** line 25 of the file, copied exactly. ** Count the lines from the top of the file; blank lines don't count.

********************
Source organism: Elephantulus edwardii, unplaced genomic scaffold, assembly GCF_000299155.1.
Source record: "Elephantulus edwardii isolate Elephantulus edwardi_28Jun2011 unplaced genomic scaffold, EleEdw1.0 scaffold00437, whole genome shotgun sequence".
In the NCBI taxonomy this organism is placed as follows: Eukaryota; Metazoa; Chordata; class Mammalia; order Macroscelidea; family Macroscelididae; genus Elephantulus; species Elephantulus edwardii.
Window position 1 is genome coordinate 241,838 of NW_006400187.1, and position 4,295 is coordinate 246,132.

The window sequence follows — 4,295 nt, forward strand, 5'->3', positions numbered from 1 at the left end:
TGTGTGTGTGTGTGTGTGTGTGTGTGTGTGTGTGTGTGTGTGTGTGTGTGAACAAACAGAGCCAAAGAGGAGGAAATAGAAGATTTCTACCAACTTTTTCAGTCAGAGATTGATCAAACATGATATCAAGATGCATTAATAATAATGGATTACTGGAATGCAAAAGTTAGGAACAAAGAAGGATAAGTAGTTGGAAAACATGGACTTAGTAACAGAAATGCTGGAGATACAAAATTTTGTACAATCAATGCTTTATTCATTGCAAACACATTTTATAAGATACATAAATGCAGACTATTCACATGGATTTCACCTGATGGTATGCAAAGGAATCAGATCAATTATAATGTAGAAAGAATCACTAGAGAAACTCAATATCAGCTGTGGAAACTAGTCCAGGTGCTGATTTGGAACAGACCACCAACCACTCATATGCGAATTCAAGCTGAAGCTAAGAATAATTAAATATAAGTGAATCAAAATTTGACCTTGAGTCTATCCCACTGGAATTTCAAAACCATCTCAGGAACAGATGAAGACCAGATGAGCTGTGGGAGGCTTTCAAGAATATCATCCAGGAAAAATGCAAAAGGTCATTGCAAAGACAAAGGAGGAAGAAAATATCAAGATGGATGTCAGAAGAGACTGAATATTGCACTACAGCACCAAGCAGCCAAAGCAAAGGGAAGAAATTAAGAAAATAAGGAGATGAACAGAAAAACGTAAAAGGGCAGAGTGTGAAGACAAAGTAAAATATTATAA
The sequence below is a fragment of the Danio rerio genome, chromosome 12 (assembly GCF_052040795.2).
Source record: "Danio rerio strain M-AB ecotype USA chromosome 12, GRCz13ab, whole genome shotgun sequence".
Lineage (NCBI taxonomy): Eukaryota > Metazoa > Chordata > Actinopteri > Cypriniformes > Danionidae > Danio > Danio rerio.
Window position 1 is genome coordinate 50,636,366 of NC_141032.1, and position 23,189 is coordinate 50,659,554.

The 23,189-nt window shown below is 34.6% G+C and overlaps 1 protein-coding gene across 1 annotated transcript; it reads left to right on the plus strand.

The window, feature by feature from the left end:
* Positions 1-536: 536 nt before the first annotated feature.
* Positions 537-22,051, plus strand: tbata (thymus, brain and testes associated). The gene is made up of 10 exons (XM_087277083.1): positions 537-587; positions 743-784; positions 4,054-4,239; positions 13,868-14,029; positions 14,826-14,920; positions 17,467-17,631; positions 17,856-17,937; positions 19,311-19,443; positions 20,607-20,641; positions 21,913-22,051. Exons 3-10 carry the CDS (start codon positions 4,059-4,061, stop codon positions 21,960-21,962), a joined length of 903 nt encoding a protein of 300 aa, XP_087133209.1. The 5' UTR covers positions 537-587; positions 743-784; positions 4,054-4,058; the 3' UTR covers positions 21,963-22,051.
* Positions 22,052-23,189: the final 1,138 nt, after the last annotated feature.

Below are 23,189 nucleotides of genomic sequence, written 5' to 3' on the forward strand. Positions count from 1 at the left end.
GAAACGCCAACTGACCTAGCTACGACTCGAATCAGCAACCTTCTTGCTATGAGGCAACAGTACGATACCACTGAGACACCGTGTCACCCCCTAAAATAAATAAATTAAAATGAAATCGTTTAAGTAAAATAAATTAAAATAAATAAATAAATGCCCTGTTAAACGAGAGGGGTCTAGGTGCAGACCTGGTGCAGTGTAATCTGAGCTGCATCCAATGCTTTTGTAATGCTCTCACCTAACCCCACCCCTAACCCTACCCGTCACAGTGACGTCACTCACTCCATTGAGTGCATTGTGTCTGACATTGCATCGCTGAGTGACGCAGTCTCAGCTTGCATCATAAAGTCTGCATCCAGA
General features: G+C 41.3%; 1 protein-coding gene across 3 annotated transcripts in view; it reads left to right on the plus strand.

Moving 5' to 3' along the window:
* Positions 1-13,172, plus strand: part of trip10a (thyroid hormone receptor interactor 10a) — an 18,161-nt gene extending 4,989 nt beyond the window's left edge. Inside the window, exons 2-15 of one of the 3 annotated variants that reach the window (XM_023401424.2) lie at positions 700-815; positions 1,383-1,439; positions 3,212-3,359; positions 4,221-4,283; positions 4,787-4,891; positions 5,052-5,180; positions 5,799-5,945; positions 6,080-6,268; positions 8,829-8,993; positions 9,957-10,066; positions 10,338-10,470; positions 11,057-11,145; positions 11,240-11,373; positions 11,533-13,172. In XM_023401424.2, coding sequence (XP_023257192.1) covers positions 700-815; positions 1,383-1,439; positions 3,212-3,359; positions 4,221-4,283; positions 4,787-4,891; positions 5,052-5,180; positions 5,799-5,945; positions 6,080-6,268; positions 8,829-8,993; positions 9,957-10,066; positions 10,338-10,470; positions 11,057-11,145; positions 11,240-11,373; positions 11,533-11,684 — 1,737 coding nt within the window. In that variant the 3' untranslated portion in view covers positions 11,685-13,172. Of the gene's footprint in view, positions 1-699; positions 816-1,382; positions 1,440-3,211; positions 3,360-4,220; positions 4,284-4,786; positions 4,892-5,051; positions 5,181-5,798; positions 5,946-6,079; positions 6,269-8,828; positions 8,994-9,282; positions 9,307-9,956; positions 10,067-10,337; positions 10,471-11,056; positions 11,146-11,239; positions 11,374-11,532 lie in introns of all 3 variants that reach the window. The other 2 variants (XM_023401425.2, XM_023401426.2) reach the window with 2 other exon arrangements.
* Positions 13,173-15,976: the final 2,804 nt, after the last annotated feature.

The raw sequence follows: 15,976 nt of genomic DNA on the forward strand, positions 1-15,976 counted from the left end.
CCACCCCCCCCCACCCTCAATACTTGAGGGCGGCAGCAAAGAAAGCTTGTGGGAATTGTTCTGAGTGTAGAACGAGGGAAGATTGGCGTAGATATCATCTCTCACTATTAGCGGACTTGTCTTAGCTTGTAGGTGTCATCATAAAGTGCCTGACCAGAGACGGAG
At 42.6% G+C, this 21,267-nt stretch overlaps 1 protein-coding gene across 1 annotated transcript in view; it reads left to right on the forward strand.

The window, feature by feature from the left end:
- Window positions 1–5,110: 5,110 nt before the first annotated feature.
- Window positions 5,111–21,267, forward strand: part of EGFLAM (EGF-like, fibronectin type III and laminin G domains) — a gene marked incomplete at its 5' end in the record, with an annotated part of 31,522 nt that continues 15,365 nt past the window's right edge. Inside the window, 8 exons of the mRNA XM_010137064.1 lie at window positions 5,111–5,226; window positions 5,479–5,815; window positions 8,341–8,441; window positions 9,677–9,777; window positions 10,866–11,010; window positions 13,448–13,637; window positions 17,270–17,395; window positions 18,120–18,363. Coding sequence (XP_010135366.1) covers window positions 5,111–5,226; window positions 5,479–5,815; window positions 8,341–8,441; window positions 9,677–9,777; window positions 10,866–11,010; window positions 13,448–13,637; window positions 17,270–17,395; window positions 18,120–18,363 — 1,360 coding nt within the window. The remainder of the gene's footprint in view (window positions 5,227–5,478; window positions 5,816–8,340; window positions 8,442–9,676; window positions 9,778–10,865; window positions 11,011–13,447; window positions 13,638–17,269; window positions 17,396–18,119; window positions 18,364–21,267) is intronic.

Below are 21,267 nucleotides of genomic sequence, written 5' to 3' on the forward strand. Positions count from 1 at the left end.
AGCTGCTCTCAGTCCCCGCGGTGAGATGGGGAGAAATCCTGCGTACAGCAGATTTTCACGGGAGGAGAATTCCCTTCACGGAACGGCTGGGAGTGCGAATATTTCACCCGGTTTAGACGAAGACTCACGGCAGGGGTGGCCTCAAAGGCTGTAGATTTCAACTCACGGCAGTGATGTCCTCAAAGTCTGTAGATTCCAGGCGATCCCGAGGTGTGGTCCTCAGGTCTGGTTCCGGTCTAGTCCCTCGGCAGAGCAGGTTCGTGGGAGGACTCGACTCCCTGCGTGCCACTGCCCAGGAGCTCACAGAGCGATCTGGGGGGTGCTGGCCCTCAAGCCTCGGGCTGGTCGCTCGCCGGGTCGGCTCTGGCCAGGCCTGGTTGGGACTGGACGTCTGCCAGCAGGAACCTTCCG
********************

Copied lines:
The window, feature by feature from the left end: